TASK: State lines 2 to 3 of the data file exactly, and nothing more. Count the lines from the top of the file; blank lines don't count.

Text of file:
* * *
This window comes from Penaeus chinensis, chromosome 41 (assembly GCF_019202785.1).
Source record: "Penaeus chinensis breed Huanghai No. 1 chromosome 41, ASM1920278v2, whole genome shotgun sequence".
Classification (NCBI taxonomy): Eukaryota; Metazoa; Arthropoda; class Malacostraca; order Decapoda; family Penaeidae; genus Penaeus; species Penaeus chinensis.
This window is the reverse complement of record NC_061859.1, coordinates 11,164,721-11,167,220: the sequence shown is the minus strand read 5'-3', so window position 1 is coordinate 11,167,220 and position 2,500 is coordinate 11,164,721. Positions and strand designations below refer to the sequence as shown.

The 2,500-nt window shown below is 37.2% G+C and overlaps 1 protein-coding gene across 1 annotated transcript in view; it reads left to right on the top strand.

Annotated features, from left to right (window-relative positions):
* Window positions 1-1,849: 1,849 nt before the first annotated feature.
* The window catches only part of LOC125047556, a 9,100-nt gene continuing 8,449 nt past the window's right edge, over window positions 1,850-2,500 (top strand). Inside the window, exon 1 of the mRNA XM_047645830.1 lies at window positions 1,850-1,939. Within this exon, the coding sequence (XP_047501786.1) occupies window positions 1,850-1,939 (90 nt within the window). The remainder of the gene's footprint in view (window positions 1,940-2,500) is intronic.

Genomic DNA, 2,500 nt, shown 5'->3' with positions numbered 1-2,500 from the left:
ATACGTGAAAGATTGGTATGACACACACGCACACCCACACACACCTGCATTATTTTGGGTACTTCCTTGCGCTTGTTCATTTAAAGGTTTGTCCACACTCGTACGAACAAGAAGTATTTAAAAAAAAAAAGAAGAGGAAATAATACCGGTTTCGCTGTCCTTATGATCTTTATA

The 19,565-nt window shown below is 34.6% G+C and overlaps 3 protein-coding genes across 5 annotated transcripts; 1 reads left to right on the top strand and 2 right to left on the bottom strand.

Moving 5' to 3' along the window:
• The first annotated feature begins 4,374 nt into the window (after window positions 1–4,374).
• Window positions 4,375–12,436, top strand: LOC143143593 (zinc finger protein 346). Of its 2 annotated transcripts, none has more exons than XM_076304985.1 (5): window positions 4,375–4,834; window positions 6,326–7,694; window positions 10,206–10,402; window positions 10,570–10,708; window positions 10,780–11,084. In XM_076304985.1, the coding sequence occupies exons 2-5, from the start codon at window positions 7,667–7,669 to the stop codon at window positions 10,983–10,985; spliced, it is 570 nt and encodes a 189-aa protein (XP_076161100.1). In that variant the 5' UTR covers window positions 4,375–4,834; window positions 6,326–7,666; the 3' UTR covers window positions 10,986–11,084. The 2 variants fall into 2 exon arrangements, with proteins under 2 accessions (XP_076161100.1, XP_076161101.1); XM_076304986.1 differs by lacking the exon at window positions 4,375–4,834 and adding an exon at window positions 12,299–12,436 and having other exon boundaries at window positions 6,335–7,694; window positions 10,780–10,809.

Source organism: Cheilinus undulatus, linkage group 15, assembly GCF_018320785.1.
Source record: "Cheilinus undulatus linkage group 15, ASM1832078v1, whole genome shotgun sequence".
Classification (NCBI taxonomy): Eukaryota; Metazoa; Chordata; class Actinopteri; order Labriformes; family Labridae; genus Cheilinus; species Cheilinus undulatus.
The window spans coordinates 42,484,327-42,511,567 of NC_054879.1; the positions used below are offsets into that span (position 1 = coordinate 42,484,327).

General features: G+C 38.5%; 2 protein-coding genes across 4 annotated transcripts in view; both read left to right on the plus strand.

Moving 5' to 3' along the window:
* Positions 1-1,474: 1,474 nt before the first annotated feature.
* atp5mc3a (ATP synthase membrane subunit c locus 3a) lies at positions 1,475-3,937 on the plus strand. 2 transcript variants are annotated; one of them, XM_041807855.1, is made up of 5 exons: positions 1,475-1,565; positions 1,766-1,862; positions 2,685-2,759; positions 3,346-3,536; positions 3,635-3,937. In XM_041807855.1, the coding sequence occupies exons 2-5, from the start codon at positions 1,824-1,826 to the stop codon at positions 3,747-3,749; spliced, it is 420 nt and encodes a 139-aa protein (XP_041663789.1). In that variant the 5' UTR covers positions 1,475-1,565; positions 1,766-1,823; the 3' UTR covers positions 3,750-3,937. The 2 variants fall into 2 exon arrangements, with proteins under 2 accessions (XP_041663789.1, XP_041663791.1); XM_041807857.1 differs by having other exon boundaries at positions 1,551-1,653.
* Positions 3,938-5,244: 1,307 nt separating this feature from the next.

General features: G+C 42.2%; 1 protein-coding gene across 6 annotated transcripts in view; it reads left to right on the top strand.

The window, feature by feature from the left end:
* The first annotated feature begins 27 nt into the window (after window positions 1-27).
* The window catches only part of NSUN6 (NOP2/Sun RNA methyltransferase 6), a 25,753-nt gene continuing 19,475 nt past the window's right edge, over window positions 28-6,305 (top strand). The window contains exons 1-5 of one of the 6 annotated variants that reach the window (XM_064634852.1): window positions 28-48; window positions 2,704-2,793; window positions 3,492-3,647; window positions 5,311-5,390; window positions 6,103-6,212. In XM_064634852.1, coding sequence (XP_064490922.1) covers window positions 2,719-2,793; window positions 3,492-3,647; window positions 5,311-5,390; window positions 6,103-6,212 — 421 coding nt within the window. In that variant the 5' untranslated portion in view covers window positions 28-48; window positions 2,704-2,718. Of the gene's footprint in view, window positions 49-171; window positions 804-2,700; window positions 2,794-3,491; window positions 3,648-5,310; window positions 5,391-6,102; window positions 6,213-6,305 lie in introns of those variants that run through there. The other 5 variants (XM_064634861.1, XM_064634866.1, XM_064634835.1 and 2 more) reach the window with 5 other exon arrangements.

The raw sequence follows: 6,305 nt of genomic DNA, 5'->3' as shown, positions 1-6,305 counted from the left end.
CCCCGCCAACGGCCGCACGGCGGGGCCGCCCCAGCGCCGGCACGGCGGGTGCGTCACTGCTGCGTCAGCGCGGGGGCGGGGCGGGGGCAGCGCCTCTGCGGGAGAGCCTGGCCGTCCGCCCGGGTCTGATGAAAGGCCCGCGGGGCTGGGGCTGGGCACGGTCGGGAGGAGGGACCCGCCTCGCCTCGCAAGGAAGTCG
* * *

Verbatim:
Source record: "Penaeus chinensis breed Huanghai No. 1 chromosome 41, ASM1920278v2, whole genome shotgun sequence".
Classification (NCBI taxonomy): Eukaryota; Metazoa; Arthropoda; class Malacostraca; order Decapoda; family Penaeidae; genus Penaeus; species Penaeus chinensis.